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  1. #1

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    Does choice of papers affect paper developer left in tray?

    I mixed up some Agfa Neutol WA warm tone developer in the darkroom to make some prints before checking how much warmtone paper I had left. Silly me. I had a few sheets but not enough for the session so I started using my other paper which happend to be a cold toned paper. I wasn't too bothered about the images on the cold tone paper as I was experimenting with a few things and practicing dodging and burning techniques. Later in the session I started to use the warmtone paper for some portraits and it suddenly occurred to me that the coldtone paper chemistry might have an effect on the developer in the tray. Is this likely to be the case? Looking at the results the warmtone prints look slightly greener than usual but maybe it is my imagination. What do other people do with different toned developers - do you mix up different trays for each one depending on the different papers you will be using in a session? Any advice most gratefully received.

    Paul

  2. #2

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    I don't mix a different dev for different papers and I've never noticed the problem that you described. Perhaps different papers (silver-rich, if there is such a thing) might use up a dev faster than others. This may have to do with how the paper is and whether is FB or RC. I would think that with FB, especially DW, the fibers would soak up the dev more and lead to the dev becoming oxidized faster because of lack of volume.

    Perhaps others can shed some light on this question, but you've got me.wondering.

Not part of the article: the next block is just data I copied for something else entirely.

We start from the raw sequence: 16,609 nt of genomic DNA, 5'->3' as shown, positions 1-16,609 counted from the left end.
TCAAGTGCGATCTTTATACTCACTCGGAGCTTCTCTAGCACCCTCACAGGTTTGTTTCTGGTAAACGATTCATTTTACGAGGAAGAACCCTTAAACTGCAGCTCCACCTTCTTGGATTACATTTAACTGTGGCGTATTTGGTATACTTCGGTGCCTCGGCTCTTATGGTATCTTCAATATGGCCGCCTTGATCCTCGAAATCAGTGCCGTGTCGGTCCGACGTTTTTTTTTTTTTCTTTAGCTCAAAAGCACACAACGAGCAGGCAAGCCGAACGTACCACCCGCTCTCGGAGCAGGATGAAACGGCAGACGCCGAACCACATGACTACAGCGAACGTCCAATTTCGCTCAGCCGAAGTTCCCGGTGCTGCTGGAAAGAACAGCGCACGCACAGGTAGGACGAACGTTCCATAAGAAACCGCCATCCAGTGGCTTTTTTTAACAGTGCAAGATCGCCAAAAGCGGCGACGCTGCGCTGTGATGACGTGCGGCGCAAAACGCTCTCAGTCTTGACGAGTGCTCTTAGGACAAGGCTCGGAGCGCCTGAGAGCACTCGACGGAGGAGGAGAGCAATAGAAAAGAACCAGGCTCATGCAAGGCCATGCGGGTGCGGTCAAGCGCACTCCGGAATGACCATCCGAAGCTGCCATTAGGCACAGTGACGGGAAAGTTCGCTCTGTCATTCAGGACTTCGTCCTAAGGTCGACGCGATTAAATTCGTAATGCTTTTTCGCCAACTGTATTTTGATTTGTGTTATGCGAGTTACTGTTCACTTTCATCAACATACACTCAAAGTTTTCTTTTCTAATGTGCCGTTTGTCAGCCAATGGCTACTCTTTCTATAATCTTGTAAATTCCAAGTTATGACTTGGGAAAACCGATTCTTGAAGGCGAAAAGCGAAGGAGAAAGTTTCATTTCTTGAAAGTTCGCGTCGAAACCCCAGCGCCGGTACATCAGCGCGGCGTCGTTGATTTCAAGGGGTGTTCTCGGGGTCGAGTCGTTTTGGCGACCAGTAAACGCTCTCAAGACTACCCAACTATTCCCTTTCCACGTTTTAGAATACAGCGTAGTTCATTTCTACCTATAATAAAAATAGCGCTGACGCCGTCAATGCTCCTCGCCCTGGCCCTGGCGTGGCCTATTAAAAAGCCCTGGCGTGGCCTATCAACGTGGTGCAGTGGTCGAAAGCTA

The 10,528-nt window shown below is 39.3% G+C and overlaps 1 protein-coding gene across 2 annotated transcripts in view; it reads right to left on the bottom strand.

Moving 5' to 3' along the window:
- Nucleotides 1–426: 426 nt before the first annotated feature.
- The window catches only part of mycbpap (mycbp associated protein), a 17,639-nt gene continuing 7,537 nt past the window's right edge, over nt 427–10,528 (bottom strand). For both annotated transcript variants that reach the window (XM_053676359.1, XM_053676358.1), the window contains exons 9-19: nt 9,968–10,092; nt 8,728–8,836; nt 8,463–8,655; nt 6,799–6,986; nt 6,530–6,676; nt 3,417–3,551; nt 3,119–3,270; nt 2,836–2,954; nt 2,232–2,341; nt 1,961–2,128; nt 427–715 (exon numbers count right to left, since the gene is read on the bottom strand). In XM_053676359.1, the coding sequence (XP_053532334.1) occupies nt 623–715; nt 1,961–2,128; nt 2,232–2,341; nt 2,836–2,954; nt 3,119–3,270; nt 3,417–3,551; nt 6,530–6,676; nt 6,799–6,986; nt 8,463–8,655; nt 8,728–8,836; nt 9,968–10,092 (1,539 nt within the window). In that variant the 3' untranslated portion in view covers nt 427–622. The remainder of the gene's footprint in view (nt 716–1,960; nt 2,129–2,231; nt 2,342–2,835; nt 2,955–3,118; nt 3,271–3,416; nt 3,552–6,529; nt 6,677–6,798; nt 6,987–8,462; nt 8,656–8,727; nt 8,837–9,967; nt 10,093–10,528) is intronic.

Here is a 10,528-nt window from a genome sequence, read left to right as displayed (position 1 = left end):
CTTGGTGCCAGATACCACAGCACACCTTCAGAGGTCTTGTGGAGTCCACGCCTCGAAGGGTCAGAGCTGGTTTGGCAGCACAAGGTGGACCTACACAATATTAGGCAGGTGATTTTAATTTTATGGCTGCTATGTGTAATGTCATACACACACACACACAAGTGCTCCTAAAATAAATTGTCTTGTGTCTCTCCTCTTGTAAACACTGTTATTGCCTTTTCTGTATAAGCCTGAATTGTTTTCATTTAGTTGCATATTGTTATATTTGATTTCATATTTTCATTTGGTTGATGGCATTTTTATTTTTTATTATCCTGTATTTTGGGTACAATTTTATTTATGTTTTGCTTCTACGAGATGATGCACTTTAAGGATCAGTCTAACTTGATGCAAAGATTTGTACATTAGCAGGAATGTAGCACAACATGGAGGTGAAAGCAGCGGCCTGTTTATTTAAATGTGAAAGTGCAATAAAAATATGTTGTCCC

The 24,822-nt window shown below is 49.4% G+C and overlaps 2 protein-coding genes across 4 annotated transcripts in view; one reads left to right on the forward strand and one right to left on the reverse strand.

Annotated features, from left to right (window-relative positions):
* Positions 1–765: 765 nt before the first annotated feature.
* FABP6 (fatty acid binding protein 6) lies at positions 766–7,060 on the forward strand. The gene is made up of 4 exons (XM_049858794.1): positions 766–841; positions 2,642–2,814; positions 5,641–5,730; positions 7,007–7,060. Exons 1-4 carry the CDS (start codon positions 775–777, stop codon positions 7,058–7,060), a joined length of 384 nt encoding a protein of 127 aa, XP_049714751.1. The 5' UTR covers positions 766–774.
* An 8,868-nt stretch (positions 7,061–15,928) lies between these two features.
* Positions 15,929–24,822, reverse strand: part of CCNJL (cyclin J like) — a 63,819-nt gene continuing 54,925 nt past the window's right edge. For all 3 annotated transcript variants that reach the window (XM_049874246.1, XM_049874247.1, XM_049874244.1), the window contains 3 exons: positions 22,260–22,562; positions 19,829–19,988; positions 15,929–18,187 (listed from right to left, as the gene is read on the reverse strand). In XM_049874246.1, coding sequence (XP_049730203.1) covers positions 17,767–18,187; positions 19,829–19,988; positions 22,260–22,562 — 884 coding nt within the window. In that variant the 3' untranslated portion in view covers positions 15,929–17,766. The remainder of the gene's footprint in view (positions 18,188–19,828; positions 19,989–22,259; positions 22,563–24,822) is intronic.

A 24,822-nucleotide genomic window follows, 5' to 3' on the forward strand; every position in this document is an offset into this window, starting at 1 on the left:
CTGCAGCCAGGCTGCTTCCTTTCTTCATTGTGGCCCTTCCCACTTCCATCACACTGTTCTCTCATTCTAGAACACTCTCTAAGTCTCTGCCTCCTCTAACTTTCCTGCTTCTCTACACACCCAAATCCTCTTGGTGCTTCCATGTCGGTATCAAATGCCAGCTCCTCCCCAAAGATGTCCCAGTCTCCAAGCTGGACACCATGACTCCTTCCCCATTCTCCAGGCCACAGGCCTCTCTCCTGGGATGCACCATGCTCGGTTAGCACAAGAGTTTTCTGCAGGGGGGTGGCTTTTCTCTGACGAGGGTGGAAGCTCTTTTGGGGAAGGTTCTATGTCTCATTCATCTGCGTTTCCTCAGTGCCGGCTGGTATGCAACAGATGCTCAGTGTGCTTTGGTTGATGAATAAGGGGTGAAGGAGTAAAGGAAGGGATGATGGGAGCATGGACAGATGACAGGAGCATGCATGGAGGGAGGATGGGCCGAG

3. #3
    ann
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    am not sure i understand the statement" differed toned developers," assuming you mean neutral developer vs. warmtone developers.

    We use the same developer for both types of paper and in fact have a specific class that runs a series of papers in a wide variety of developers.

    The type of developer effects different papers with regard to tone, i.e. neutral tone papers have a different look with a warmtone developer, but have never worried about one effecting the results on the other.

    As jim suggested fiber paper does soak up more chemistry than does RC and it is wiser to be sure you have a great volume of chemistry in each tray.

  4. #4

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    Quote Originally Posted by ann
    As jim suggested fiber paper does soak up more
    chemistry than does RC and it is wiser to be sure
    you have a great volume of chemistry in each tray.
    Using the single tray processing method and with a
    pre-wet of the paper you'll find 4 ounces of chemistry
    enough to develop one 8x10. Be sure the tray has a
    flat bottom because that 4 ounces is not any to
    much. Those that use rotary processing may
    use even less than 4 ounces.

    Somewhat greater than usual dilutions will yield
    good mileage from the chemistry. Dan

  5. #5

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    I am very doubtful that using two different types of paper..Neutral and warm tone...is going to have any effect on the print color of for example warm toned paper after having previously develpoed neutral or cold toned paper.

    I have never done this so it is speculation on my part. It will be a very unusual day when any warm toned paper gets into my developer.
    Claire (Ms Anne Thrope is in the darkroom)

  6. #6